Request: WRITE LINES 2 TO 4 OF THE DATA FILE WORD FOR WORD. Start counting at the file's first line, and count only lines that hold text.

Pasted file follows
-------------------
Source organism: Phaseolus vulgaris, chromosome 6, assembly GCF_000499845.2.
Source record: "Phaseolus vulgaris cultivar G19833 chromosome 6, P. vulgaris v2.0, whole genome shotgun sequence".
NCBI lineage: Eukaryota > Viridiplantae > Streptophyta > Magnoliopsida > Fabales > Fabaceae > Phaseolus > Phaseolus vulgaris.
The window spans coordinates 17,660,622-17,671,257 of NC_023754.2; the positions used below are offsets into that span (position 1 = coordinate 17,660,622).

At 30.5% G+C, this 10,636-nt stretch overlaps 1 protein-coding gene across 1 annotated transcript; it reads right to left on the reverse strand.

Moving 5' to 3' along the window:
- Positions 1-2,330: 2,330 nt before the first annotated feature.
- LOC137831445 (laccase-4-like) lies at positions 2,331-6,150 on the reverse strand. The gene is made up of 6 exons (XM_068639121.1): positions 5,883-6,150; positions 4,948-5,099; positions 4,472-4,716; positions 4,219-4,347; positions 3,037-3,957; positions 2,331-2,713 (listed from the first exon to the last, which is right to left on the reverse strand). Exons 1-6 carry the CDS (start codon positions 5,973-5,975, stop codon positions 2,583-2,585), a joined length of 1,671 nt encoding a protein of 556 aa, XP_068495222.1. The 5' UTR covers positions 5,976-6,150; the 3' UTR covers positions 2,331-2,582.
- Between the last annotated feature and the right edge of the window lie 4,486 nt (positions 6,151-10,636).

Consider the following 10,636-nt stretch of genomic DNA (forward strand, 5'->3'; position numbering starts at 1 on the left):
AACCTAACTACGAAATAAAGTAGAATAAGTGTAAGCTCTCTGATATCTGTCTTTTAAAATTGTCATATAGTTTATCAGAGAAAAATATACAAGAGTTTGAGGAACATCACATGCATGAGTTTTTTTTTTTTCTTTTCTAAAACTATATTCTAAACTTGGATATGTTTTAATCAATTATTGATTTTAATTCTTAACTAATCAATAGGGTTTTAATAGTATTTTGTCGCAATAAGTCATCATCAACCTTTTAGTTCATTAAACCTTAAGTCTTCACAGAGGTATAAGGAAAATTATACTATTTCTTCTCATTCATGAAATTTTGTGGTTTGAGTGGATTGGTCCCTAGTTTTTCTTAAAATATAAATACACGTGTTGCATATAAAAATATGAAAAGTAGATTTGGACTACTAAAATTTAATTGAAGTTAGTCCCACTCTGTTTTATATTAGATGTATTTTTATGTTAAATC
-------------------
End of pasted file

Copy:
Source record: "Phaseolus vulgaris cultivar G19833 chromosome 6, P. vulgaris v2.0, whole genome shotgun sequence".
NCBI lineage: Eukaryota > Viridiplantae > Streptophyta > Magnoliopsida > Fabales > Fabaceae > Phaseolus > Phaseolus vulgaris.
The window spans coordinates 17,660,622-17,671,257 of NC_023754.2; the positions used below are offsets into that span (position 1 = coordinate 17,660,622).